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I have edited several manuscripts discussing future car technology and done my own studies.


Ford and General Motors have made great strides recently to compete with Tesla in electric cars.

In 10 seconds? Tesla has revolutionized the electric car industry, but other car manufacturers have caught up, and maybe surpassed, Tesla technology. However, their social image is much worse than Tesla's.

Don’t believe it? Here are several articles that either show plans of new technology or existing technology of Ford or General Motors, Tesla's upcoming models so you can compare them, or studies that show how Tesla has obtained a good social perceptions, while the existing manufacturers have obtained a poor social perception.

Which is better? Tesla is known for developing an electric car that is high quality. In addition, they have been phenomenal at advertising on social media and showing their assisted driving capabilities. However, their cars have high costs and the company has not begun to make a profit. In contrast Tesla's competition, such as Ford and General Motors, has been developing electric cars of their own that have ever-increasing battery life and range for the vehicles.

In addition, Tesla's completion has also been investing in assisted driving technology and have been including the technology in the cars they are selling. These developments and investments by Tesla's completion has closed the gap between their technology and Tesla's, and their technology may be even more advanced than Tesla's. However, Tesla's social media's image is still much better than the competition with regard to electric cars, which this perception can be seen between Tesla's and General Motors' or Ford's stock price.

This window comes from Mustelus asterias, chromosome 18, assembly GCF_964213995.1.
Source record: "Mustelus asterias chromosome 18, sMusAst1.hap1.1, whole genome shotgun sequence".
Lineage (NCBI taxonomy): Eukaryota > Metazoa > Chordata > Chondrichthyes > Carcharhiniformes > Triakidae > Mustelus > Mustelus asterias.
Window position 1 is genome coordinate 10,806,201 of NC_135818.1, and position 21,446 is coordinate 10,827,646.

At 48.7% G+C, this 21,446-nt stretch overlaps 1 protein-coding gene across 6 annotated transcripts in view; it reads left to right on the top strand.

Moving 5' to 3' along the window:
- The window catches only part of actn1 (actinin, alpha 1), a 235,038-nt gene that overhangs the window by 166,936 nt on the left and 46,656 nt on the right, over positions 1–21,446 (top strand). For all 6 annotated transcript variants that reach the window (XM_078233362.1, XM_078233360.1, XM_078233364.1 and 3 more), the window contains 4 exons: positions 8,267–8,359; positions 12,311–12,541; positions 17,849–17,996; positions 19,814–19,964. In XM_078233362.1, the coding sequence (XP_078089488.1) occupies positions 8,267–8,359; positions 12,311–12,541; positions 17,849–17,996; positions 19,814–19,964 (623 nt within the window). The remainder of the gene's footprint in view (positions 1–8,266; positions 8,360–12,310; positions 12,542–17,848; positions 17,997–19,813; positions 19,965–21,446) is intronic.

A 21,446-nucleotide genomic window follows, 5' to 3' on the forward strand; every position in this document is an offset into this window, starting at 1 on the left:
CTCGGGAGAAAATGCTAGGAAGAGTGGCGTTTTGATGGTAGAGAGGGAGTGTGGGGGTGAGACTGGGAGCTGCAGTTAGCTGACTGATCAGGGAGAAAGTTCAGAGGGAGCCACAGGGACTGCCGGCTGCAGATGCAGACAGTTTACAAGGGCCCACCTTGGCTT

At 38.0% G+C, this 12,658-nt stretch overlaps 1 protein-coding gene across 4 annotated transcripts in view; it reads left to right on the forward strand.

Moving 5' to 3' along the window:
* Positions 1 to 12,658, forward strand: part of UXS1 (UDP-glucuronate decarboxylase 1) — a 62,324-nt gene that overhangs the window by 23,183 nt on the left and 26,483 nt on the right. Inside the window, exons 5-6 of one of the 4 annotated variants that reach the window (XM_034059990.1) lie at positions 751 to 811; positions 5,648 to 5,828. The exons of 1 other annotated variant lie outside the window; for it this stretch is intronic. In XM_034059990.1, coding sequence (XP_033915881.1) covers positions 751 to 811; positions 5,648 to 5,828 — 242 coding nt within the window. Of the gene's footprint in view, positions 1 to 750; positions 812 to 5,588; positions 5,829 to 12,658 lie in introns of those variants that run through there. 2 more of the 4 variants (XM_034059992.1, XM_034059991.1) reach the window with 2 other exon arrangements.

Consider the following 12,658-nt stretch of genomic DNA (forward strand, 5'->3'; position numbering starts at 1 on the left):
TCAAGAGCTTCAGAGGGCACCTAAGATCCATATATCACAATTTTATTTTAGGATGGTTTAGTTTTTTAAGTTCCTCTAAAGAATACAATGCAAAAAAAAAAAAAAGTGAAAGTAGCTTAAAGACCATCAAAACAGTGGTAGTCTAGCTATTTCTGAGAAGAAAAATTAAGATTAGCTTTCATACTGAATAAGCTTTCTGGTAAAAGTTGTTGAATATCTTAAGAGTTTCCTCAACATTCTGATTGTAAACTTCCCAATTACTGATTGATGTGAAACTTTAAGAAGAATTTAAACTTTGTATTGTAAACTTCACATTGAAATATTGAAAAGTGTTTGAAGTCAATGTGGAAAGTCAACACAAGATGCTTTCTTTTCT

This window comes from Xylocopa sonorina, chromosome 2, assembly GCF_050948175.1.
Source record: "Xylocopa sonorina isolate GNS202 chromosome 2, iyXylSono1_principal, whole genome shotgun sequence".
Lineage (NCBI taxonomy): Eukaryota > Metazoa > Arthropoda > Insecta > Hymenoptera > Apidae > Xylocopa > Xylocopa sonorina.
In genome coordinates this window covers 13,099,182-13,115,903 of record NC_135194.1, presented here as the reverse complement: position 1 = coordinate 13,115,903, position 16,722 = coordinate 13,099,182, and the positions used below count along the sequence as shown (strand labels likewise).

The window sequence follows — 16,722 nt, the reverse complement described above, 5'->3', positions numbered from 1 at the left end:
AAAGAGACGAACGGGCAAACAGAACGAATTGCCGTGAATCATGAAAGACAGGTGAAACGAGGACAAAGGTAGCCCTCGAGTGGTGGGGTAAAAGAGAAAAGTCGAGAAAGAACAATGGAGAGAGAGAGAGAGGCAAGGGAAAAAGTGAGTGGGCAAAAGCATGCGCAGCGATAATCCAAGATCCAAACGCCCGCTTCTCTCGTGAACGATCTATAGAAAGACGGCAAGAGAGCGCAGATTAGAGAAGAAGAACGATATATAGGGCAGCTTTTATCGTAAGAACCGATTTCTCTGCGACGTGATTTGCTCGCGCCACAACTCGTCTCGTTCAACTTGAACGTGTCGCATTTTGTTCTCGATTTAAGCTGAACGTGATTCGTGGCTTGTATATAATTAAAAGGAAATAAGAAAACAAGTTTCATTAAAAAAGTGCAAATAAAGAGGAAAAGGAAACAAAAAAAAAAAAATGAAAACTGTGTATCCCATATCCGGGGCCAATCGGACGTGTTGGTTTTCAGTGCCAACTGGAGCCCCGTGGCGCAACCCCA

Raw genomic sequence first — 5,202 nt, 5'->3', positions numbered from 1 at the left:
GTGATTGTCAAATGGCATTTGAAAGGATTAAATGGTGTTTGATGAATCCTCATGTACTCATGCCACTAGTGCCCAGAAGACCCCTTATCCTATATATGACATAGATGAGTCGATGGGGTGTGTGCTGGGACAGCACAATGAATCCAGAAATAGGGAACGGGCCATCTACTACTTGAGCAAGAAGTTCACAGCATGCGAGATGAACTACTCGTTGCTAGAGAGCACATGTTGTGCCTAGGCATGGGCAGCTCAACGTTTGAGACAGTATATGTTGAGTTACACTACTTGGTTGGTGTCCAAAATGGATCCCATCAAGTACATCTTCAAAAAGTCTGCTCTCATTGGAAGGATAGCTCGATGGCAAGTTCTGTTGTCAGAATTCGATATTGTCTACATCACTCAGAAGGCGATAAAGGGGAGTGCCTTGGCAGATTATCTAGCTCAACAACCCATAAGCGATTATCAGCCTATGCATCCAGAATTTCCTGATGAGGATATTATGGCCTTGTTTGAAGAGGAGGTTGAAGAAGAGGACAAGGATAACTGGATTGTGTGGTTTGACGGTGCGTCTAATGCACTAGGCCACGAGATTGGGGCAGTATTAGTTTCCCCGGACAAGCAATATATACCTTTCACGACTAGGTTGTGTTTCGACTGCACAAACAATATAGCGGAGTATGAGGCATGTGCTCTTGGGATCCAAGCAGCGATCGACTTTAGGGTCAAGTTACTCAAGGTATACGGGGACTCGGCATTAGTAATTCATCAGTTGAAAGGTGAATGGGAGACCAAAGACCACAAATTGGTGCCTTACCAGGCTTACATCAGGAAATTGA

Valuation of plug-in vehicle life-cycle air emissions and oil displacement benefits.

Abstract: We assess the economic value of life-cycle air emissions and oil consumption from conventional vehicles, hybrid-electric vehicles (HEVs), plug-in hybrid-electric vehicles (PHEVs), and battery electric vehicles in the US. We find that plug-in vehicles may reduce or increase externality costs relative to grid-independent HEVs, depending largely on greenhouse gas and SO(2) emissions produced during vehicle charging and battery manufacturing. However, even if future marginal damages from emissions of battery and electricity production drop dramatically, the damage reduction potential of plug-in vehicles remains small compared to ownership cost. As such, to offer a socially efficient approach to emissions and oil consumption reduction, lifetime cost of plug-in vehicles must be competitive with HEVs. Current subsidies intended to encourage sales of plug-in vehicles with large capacity battery packs exceed our externality estimates considerably, and taxes that optimally correct for externality damages would not close the gap in ownership cost. In contrast, HEVs and PHEVs with small battery packs reduce externality damages at low (or no) additional cost over their lifetime. Although large battery packs allow vehicles to travel longer distances using electricity instead of gasoline, large packs are more expensive, heavier, and more emissions intensive to produce, with lower utilization factors, greater charging infrastructure requirements, and life-cycle implications that are more sensitive to uncertain, time-sensitive, and location-specific factors. To reduce air emission and oil dependency impacts from passenger vehicles, strategies to promote adoption of HEVs and PHEVs with small battery packs offer more social benefits per dollar spent.

Pub.: 29 Sep '11, Pinned: 14 Apr '17